To discipline and give values to a child, the most important factor is consistency. You must not shift your stand on the things that you expect from your children. In the case of single-parent families, this might be easier to do than in double parent families since there is only one parent and therefore only one point of view. When there is a duality in messages, children are the first ones to pick them out. The child uses this difference in opinion to his or her advantage. Hence as a single parent, you must be very clear on what you want for your child and stick to it without feelings of sympathy that may come to your mind due to the fact that your child is raised by a single parent. This will help discipline him or her. We are recommending that instead of being sympathetic towards the child (which may end up in too many liberties being given which may not be good for the child), be empathetic (understand the child’s situation, help them deal with it, and raise them as disciplined children)
Because of the hazards of everyday living, children require constant monitoring. If they are young, they are prone to sticking their fingers in the light socket or get too close to railings, etc. Older children get into all sorts of day-to-day trouble and need adult help and supervision.
Some studies indicate that single parents may be better at monitoring their children because they know it is their responsibility to do so, and hence they don’t depend on anyone else. However, since a single parent may have to work to support the family they need to fall back upon family/friends or caretakers/daycare facilities to monitor the children during the day. Please exercise a lot of care and caution in deciding who your child’s caretaker is. It is important that you share your value system, what you consider right and wrong, what are the things that your child may or may not be a part of-with the caretaker. This is important because the child will be spending considerable amounts of time with the caretaker and the caretaker must reinforce what you already tell the child. This will ensure consistency.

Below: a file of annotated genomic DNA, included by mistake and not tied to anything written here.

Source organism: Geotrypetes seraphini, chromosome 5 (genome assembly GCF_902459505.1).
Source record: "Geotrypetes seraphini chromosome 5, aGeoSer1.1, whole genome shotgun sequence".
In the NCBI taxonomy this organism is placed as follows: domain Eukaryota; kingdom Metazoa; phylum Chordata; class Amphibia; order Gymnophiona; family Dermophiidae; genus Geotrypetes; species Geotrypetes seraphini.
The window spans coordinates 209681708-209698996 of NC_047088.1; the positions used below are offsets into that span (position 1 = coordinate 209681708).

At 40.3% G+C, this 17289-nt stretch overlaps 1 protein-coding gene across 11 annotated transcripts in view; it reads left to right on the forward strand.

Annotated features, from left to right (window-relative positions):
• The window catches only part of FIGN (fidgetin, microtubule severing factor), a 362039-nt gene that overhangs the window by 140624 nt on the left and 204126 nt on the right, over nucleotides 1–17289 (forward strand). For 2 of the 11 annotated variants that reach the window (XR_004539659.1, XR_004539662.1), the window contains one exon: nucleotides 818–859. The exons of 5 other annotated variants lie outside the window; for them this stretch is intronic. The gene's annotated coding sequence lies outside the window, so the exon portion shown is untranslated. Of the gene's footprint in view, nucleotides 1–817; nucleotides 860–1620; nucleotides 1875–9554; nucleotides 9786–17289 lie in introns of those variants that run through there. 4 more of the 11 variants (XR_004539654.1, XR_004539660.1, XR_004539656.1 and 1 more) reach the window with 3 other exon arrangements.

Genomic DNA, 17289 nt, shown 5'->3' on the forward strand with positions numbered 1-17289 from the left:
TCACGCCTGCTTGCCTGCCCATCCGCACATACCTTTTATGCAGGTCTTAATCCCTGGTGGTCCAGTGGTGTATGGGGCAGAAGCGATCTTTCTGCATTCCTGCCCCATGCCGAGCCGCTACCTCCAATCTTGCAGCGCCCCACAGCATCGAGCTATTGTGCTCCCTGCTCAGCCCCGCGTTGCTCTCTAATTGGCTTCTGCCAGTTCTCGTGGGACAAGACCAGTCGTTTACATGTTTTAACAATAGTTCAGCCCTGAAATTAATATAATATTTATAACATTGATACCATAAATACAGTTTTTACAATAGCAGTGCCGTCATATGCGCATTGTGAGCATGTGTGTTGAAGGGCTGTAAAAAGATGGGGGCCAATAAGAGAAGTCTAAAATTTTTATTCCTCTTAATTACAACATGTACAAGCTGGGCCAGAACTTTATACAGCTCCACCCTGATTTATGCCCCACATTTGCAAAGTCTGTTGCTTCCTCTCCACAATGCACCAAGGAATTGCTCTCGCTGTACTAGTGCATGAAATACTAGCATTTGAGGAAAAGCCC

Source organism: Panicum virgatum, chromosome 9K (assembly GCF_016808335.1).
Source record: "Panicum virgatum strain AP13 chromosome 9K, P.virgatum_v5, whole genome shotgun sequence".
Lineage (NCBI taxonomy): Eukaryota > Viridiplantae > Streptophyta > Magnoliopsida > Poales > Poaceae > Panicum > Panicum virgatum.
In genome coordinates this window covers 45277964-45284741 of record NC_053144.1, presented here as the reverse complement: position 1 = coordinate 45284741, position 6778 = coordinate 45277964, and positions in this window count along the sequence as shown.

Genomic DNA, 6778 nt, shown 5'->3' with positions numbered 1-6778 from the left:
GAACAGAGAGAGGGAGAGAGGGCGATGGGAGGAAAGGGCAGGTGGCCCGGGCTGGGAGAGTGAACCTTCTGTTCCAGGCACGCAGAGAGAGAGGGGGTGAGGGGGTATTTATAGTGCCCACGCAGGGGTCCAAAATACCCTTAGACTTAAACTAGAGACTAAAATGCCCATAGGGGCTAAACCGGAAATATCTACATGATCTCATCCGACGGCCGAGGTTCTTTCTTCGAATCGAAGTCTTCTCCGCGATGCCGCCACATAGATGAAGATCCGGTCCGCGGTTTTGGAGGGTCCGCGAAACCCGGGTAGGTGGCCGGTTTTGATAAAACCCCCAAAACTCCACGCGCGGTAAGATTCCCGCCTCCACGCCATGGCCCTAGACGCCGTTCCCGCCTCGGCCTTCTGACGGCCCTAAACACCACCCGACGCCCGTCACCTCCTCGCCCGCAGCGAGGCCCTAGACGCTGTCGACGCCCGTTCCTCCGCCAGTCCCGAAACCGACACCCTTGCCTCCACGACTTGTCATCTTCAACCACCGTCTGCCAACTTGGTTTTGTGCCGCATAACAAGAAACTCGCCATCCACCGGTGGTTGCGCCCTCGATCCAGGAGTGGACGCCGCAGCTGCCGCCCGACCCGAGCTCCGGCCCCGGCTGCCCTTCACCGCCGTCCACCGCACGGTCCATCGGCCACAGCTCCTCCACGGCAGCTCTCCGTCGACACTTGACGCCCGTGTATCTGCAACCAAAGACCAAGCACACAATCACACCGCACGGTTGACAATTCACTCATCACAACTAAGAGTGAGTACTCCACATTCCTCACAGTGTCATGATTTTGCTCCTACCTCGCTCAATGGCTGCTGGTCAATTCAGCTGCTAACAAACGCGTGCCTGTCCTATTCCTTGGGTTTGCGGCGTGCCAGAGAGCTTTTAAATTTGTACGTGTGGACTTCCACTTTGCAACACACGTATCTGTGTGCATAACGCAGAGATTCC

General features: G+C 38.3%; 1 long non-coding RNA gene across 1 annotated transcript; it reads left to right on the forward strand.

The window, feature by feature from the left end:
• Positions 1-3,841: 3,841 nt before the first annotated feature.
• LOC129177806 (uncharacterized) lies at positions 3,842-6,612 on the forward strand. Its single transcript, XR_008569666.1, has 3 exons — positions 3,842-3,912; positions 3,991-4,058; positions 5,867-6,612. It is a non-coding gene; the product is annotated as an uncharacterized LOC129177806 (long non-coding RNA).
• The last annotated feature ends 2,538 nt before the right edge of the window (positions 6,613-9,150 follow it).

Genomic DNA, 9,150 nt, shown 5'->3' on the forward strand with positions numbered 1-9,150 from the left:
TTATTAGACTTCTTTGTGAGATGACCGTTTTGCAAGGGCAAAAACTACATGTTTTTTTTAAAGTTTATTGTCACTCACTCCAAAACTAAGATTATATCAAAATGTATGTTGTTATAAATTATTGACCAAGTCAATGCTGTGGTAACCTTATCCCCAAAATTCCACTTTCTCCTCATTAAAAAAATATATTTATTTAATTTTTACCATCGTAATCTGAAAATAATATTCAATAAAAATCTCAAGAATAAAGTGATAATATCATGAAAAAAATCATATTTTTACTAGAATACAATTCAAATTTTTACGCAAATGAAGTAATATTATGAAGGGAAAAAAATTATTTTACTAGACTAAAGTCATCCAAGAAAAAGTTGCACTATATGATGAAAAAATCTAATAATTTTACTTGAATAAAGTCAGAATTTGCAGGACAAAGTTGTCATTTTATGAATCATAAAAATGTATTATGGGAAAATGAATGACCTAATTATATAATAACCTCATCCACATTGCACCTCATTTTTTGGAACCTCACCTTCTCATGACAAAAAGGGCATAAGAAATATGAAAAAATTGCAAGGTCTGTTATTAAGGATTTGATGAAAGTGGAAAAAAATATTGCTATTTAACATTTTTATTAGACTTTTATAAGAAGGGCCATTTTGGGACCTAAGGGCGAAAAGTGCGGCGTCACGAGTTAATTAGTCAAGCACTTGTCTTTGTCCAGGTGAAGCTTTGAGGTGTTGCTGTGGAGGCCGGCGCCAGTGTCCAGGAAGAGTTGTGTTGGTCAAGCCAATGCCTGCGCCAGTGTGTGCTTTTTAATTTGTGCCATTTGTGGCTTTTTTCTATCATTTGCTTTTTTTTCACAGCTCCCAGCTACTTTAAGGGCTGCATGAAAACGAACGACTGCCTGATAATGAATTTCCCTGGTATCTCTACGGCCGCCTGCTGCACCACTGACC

Attention – be balanced
If the parent has gone through a divorce recently, the child may be emotionally vulnerable. He may have thoughts of “an incomplete” family, may miss the other parent, or may have many other thoughts going through his head-which may make him unhappy and emotionally disturbed. Spend time with the child. At an appropriate time tell the child that there are now the two of you and that’s not too bad because you will make the best of it together.